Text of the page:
The parents were not present at the April 2006 IEP team meeting.  They called the school district to cancel the meeting, but had no further discussion with the school district as to convenient times.  However, on the date of the proposed April 2006 IEP team meeting, the parents met, at the school in which the meeting was to occur, with school district representatives.  The parents left without attending the IEP team meeting, and without any notice from anyone at the school that the IEP team meeting was still to occur.  As a result, the Court determined that the school did not take enough steps to ensure the parents’ participation at the IEP team meeting, amounting to a procedural violation.  Since the meeting resulted in the district’s proposal to change the student to the elementary school, with considerably less medical support, the change was deemed too significant to be harmless, and thus denied the student a FAPE.

However, denial of FAPE in this case did not merit any judicial relief.  As part of their due process complaint, the parents requested that the student’s stay-put placement be the special school (which was ultimately determined to be the appropriate overall placement by the Court).  The school district offered to allow the student to continue to attend the special school, but the parents refused to send her to school because they did not trust her teacher.  Since the district never implemented its proposed change in placement and the parents refused to send their child to the special school (which they initially had requested), the Court ruled that they were not entitled to any relief.

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School district required to pay for private placement of student with significant reading and writing deficits when it failed to evaluate student for a specific learning disability.

Tuesday, November 16th, 2010

D.B. v. Bedford County School Board, 54 IDELR 190 (W.D. Va. 2010):  A U.S. District Court determined that a child classified as other health impaired (OHI) based on a diagnosis of ADHD should have been evaluated for a possible specific learning disability (SLD).  The student failed to show any meaningful progress or achievement in relation to his reading and writing needs, yet the school district erroneously argued that a specific learning disability was properly ruled out since the student did not qualify as mentally retarded (MR).  Due to the student’s failure to make any meaningful progress in his public program, his parent was entitled to reimbursement for private school expenses.

The student was promoted, yearly, from kindergarten to the second grade.  However, the Court noted that this was “token advancement” which was “at best, a sad case of social promotion.”  Despite his repeated promotion, the student could not read, write, or spell at or near his grade level.  Additionally, he did not reach any of his reading goals or benchmarks and was not successful on his reading assessments and standardized tests.  Although he was not making progress, as noted by the IEP team meeting at the end of his second grade year, the school district “insisted that [his] goals essentially be repeated from year to year.”  The school district also kept the student in an inclusion classroom setting, despite the fact that such a placement was “so problematic” that one of the student’s IEPs notes that he “would ‘frequently beg to go to [the] resource room to work.’”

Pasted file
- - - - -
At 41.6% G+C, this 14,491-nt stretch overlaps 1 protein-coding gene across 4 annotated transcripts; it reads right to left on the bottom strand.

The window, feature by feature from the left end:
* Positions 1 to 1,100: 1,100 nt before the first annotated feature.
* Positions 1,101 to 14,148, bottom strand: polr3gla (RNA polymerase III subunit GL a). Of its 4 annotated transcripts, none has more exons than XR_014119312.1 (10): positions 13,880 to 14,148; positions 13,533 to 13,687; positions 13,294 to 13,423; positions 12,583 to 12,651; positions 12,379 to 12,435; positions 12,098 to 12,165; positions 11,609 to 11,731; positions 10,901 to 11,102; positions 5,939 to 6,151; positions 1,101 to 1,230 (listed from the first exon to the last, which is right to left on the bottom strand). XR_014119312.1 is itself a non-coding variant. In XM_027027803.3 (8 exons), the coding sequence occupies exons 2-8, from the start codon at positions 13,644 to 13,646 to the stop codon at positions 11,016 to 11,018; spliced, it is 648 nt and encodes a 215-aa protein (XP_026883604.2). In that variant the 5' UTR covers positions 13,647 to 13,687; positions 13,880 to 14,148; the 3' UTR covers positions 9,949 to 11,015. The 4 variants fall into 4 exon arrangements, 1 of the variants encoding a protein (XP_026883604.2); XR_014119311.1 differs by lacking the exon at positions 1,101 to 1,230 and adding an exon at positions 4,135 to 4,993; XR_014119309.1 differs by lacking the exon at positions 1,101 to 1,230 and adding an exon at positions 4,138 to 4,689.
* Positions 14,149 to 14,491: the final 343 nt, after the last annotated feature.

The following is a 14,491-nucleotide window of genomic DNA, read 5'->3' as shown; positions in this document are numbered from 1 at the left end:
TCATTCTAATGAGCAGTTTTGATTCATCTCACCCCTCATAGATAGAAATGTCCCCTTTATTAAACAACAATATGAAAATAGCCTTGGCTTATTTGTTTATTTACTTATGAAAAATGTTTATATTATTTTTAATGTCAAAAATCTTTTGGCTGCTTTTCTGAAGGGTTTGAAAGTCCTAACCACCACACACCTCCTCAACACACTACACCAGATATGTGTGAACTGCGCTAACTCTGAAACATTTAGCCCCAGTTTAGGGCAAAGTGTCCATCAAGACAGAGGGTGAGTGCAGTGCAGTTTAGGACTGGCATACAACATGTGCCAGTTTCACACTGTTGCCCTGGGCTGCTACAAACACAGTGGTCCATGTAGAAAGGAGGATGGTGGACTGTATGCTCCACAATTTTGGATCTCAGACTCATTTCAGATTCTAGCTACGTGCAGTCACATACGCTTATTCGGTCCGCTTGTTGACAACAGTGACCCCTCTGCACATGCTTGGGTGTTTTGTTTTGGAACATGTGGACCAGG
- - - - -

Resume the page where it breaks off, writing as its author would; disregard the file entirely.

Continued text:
Despite these difficulties, the school district argued that it properly ruled out the possibility of a SLD without evaluating the student for SLD, because it had already determined the student did not meet the requirements to be classified as MR.  The Court disagreed, saying that MR, SLD, and OHI are separate and distinct categories of disabilities.  In fact, by statutory definition, SLD explicitly excludes MR.  Therefore, the school district should have evaluated the student for a specific learning disability, and had it done so, the services provided might well have been changed if the student had been subsequently diagnosed with SLD.  Consequently, the IEP could not have been appropriately crafted and the school district thereby denied the student a FAPE.

The Court also rejected the argument that the student’s mother did not provide the required written notice when she placed her son in a private school.  The Court first explained that denial or reduction of reimbursement is discretionary and that the IDEA does not categorically prohibit reimbursement for failure to comply with the notice requirement.  Then the Court noted that at the most recent IEP team meeting prior to the child’s removal, his parents had discussed the private placement with the school district and requested that it place the student at the private school.  The Court determined that the school district failed to show that the private school was inappropriate, and awarded the parent reimbursement.